I watched Ste. Anne (2021), Rhayne Vermette’s debut experimental feature, in the most deplorable viewing conditions, in a small, hot room by a hissing radiator, with snow plows rumbling outside and the blinding sun making dark scenes practically invisible. Yet still, it is one of the most perfectly pictured and wondrous sounding movies Ive seen.
Working within the boundaries of the melodrama and the woman’s film (josei-eiga), Tanaka focused on women’s experiences, carving out spaces of female subjectivity within the male-dominated industry. Her decision to direct grew out of her passion for cinema as well as the new opportunities for women made possible by postwar gender reforms.
Between March 11 and 20, four Brooklyn-based short films screened at SXSW, each shot in Brooklyn and made by and featuring Brooklynites. SXSW is known for celebrating innovation in tech and education, and these projects offer their own kind of innovation: namely, an irreplaceable artistic ingenuity that flows out of this borough.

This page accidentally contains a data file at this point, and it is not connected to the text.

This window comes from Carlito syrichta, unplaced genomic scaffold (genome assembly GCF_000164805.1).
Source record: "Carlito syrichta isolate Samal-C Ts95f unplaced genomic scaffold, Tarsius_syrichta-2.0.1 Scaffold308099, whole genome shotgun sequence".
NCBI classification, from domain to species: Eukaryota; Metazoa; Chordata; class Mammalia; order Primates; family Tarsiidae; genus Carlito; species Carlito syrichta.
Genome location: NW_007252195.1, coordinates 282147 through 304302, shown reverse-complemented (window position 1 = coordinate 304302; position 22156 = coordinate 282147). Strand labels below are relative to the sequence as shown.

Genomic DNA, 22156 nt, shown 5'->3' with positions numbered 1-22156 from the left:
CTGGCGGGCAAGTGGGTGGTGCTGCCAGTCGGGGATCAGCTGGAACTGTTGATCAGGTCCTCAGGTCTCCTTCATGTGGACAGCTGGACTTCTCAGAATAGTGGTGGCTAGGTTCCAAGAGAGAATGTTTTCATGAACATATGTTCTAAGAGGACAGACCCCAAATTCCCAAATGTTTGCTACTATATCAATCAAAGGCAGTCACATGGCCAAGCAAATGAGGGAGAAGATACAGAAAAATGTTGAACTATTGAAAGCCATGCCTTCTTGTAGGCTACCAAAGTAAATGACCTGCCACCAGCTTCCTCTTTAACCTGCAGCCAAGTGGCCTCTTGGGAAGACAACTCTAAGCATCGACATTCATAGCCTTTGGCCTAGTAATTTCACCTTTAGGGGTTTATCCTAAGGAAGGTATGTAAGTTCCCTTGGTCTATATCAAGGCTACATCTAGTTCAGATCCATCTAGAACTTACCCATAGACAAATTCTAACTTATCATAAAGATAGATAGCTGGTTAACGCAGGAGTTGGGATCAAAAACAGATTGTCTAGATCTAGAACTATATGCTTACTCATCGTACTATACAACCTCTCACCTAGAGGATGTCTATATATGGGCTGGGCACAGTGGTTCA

Uhuru Sasa Shule, which translates to “Freedom Now School” in Kiswahili, was the heartbeat of The East, a Brooklyn-based organization founded in 1969 by Black people committed to self-determination, social justice, and diasporic world-building.